By Chad Takatsugi
As political and social discourse surrounding Native Hawaiian issues continues to escalate, the students of Kamehameha Schools Kapālama hosted the first-ever ʻAha Aloha ʻĀina. Inspiried to take responsibility for the future of Hawaiʻi, students dedicated an entire day to “He Aha Lā He Kūkulu? Identifying the Pillars of Aloha ʻāina.”
Students and teachers partnered to plan the day’s activities. Sessions included student-facilitated panel discussions with contemporary Native Hawaiian community leaders, workshops presented by guest speakers, a student-coordinated educational activity center, and a concert featuring performances by musical artists and scholars from the Native Hawaiian community.
Mahina Melim, a senior at KS Kapālama and president of the Kiaʻi ʻŌlauniu club which was responsible for planning the event, said: “As students, we look around and we see turmoil. There is so much conflict and people are fighting for something they believe in. It is a harsh reminder of how important it is for us to have an active role in making our future better through the lens of aloha ʻāina. “That’s why we decided it was important to set aside time to educate and inspire our fellow students and even some of the teachers about what is important to us as Native Hawaiian youth and what resources are available to aid us on our path forward.”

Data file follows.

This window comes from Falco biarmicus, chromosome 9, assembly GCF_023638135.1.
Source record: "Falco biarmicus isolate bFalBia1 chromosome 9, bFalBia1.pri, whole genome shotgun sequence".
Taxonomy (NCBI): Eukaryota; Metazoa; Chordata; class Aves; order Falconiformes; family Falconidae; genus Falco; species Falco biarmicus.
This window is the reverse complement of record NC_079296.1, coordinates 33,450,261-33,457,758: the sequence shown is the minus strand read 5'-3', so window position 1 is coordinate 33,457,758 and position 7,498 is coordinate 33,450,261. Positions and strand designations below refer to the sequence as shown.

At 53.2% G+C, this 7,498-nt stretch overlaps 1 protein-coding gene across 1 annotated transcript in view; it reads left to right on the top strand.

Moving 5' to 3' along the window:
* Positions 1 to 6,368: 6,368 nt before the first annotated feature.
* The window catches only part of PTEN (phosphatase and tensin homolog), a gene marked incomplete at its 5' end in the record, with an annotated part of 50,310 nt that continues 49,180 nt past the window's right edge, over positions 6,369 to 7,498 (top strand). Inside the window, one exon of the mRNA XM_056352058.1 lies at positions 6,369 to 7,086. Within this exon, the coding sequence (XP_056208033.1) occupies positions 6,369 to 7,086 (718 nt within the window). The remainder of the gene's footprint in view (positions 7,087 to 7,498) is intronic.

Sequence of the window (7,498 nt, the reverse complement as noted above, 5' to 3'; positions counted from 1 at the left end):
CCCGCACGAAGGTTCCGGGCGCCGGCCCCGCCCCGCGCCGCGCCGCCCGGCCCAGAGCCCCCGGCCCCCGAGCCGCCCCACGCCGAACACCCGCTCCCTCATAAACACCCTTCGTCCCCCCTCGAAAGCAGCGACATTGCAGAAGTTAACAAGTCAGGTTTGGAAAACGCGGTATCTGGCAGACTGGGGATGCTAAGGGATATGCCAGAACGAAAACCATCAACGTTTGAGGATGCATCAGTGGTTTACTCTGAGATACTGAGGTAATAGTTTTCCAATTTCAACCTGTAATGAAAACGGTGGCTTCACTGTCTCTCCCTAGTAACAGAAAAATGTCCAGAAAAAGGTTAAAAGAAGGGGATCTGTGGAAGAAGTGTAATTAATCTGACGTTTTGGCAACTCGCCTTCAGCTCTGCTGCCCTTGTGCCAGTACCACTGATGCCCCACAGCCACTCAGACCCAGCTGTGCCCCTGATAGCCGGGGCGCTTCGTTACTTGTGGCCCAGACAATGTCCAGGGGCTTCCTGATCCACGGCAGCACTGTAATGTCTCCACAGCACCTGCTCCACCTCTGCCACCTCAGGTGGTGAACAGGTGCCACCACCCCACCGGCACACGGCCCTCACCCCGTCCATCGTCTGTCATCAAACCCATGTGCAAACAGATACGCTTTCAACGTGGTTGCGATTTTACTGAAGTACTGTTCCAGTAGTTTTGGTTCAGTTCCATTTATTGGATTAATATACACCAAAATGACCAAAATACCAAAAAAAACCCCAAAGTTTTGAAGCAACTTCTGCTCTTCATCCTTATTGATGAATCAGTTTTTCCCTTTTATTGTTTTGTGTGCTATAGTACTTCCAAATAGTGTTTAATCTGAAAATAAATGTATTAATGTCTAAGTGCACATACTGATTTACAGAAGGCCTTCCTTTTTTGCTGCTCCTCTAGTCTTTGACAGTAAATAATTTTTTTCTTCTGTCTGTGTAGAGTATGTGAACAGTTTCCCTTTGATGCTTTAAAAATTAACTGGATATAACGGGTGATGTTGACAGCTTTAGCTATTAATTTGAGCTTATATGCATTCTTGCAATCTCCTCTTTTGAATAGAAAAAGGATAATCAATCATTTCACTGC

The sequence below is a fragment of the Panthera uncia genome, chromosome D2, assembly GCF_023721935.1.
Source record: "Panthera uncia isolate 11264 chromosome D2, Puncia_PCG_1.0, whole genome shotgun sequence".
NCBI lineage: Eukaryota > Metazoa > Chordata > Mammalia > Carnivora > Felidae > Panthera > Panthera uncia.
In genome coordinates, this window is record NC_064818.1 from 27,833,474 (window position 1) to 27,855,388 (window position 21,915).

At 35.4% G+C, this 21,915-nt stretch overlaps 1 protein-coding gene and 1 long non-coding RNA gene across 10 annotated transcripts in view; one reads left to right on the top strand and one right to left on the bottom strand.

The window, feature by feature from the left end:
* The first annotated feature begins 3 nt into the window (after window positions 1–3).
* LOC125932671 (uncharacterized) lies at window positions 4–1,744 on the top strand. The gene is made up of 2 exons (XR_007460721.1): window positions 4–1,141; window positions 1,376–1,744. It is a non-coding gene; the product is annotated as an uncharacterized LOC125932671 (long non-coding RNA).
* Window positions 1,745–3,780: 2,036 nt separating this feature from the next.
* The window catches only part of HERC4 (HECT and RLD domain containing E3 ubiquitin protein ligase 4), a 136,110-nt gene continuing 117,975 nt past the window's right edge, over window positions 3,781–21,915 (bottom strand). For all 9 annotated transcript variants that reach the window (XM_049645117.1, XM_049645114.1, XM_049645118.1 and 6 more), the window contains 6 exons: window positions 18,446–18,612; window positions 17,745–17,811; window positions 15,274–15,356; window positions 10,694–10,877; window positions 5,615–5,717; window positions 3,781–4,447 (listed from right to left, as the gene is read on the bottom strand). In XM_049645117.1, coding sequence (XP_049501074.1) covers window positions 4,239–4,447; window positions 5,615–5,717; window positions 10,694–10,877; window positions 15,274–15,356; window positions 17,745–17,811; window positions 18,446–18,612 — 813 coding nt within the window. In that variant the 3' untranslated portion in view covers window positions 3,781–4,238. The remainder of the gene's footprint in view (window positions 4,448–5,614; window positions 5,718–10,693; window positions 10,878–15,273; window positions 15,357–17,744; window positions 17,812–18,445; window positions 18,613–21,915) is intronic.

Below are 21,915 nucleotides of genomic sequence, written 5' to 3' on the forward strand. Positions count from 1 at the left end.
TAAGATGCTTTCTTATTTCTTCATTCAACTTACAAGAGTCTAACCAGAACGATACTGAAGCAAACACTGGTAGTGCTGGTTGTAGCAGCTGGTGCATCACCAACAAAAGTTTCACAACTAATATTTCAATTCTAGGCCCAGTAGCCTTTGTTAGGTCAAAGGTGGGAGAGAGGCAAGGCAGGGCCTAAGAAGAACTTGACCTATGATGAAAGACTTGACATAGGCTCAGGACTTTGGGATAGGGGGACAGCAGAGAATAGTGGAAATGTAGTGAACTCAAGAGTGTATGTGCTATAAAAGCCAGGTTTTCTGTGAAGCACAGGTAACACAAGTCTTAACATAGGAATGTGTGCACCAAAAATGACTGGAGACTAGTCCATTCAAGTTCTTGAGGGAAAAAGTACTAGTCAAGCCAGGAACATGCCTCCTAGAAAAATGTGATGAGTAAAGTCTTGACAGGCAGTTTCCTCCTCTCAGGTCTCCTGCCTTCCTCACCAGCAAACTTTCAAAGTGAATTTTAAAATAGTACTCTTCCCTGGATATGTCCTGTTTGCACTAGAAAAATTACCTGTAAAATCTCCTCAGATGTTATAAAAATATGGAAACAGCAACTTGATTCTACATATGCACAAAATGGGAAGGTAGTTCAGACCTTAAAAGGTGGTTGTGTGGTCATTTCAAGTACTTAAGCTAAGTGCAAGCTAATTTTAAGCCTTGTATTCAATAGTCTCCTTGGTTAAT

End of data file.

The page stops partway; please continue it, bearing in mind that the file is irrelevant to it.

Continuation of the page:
Participation in the day’s activities was not mandatory, but students and staff were encouraged to attend sessions and incorporate lessons of the day into classroom discussions. An energized student body, and registration caps for each activity, led to most sessions being held at capacity.
Hawaiian language kumu Jonah Kahanuola Solatorio, one of the faculty advisers who provided guidance to the student coordinators, “was impressed but not surprised” at how engaged his students were.
“It is remarkable to see how passionate and motivated our haumāna can be when we make it clear to them how important their voice is. For these students to be so interested in social, cultural and political conversations so early in their lives, it assures us that our future is in good hands,” said Solatorio.
This event, which was took place on November 25, coincided with the observance of Lā Kūʻokoʻa, the day Hawaiʻi was recognized as an independent nation in 1843.